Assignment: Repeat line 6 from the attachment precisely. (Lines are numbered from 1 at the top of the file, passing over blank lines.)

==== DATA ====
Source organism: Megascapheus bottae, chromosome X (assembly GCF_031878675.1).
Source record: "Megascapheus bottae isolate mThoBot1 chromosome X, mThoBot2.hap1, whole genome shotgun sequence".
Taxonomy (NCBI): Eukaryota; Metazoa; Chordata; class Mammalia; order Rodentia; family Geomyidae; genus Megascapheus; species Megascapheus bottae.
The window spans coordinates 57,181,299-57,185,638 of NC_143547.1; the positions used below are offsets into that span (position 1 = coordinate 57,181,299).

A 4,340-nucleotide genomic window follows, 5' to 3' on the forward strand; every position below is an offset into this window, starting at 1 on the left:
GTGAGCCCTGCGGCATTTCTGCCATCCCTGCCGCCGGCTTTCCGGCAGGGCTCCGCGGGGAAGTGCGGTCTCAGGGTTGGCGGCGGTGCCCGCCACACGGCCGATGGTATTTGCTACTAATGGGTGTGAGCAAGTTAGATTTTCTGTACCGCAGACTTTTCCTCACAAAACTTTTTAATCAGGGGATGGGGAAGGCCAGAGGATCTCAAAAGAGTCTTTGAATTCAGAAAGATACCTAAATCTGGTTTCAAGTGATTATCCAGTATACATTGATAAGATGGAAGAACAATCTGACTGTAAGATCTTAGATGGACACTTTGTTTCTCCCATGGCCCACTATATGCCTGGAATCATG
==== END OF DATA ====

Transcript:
GTGAGCCCTGCGGCATTTCTGCCATCCCTGCCGCCGGCTTTCCGGCAGGGCTCCGCGGGGAAGTGCGGTCTCAGGGTTGGCGGCGGTGCCCGCCACACGGCCGATGGTATTTGCTACTAATGGGTGTGAGCAAGTTAGATTTTCTGTACCGCAGACTTTTCCTCACAAAACTTTTTAATCAGGGGATGGGGAAGGCCAGAGGATCTCAAAAGAGTCTTTGAATTCAGAAAGATACCTAAATCTGGTTTCAAGTGATTATCCAGTATACATTGATAAGATGGAAGAACAATCTGACTGTAAGATCTTAGATGGACACTTTGTTTCTCCCATGGCCCACTATATGCCTGGAATCATG